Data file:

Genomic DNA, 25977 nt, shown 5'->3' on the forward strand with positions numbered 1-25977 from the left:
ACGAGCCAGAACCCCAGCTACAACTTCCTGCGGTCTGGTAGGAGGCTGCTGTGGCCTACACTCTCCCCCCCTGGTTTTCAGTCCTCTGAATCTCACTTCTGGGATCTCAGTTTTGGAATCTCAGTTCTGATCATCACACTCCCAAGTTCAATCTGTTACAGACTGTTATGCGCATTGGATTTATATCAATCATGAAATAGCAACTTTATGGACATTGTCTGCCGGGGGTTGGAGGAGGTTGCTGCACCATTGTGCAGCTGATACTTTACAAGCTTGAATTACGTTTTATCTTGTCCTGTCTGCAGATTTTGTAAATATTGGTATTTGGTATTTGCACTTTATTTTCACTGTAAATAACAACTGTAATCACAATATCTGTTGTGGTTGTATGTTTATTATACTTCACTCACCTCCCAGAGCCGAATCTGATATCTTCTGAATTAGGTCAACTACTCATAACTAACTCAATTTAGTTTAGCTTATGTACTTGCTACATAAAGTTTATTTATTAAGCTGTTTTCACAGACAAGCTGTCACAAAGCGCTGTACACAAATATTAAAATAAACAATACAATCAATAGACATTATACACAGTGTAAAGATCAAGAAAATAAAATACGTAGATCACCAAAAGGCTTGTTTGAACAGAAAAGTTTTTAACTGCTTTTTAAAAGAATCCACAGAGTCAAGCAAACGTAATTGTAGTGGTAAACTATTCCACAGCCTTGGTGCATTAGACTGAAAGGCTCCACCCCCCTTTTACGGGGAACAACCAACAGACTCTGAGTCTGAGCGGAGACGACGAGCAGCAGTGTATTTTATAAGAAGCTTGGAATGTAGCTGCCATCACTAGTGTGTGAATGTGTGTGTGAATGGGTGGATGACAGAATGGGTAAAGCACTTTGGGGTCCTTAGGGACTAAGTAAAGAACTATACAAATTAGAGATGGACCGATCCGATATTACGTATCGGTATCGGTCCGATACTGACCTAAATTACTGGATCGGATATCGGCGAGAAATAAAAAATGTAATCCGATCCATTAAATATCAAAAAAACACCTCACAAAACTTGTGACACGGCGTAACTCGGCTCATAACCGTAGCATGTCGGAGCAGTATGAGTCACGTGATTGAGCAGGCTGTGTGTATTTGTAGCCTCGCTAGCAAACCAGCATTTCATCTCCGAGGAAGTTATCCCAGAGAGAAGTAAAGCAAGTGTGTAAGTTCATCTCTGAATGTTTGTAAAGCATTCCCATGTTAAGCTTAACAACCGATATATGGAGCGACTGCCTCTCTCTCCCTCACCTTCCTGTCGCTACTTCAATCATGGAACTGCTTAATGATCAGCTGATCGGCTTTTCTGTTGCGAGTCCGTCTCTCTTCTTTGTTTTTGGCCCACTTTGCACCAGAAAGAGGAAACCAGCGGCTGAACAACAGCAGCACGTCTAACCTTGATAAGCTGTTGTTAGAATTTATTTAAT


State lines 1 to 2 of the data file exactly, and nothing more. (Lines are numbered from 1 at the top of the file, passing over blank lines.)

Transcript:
Genomic DNA, 25977 nt, shown 5'->3' on the forward strand with positions numbered 1-25977 from the left:
ACGAGCCAGAACCCCAGCTACAACTTCCTGCGGTCTGGTAGGAGGCTGCTGTGGCCTACACTCTCCCCCCCTGGTTTTCAGTCCTCTGAATCTCACTTCTGGGATCTCAGTTTTGGAATCTCAGTTCTGATCATCACACTCCCAAGTTCAATCTGTTACAGACTGTTATGCGCATTGGATTTATATCAATCATGAAATAGCAACTTTATGGACATTGTCTGCCGGGGGTTGGAGGAGGTTGCTGCACCATTGTGCAGCTGATACTTTACAAGCTTGAATTACGTTTTATCTTGTCCTGTCTGCAGATTTTGTAAATATTGGTATTTGGTATTTGCACTTTATTTTCACTGTAAATAACAACTGTAATCACAATATCTGTTGTGGTTGTATGTTTATTATACTTCACTCACCTCCCAGAGCCGAATCTGATATCTTCTGAATTAGGTCAACTACTCATAACTAACTCAATTTAGTTTAGCTTATGTACTTGCTACATAAAGTTTATTTATTAAGCTGTTTTCACAGACAAGCTGTCACAAAGCGCTGTACACAAATATTAAAATAAACAATACAATCAATAGACATTATACACAGTGTAAAGATCAAGAAAATAAAATACGTAGATCACCAAAAGGCTTGTTTGAACAGAAAAGTTTTTAACTGCTTTTTAAAAGAATCCACAGAGTCAAGCAAACGTAATTGTAGTGGTAAACTATTCCACAGCCTTGGTGCATTAGACTGAAAGGCTCCACCCCCCTTTTACGGGGAACAACCAACAGACTCTGAGTCTGAGCGGAGACGACGAGCAGCAGTGTATTTTATAAGAAGCTTGGAATGTAGCTGCCATCACTAGTGTGTGAATGTGTGTGTGAATGGGTGGATGACAGAATGGGTAAAGCACTTTGGGGTCCTTAGGGACTAAGTAAAGAACTATACAAATTAGAGATGGACCGATCCGATATTACGTATCGGTATCGGTCCGATACTGACCTAAATTACTGGATCGGATATCGGCGAGAAATAAAAAATGTAATCCGATCCATTAAATATCAAAAAAACACCTCACAAAACTTGTGACACGGCGTAACTCGGCTCATAACCGTAGCATGTCGGAGCAGTATGAGTCACGTGATTGAGCAGGCTGTGTGTATTTGTAGCCTCGCTAGCAAACCAGCATTTCATCTCCGAGGAAGTTATCCCAGAGAGAAGTAAAGCAAGTGTGTAAGTTCATCTCTGAATGTTTGTAAAGCATTCCCATGTTAAGCTTAACAACCGATATATGGAGCGACTGCCTCTCTCTCCCTCACCTTCCTGTCGCTACTTCAATCATGGAACTGCTTAATGATCAGCTGATCGGCTTTTCTGTTGCGAGTCCGTCTCTCTTCTTTGTTTTTGGCCCACTTTGCACCAGAAAGAGGAAACCAGCGGCTGAACAACAGCAGCACGTCTAACCTTGATAAGCTGTTGTTAGAATTTATTTAAT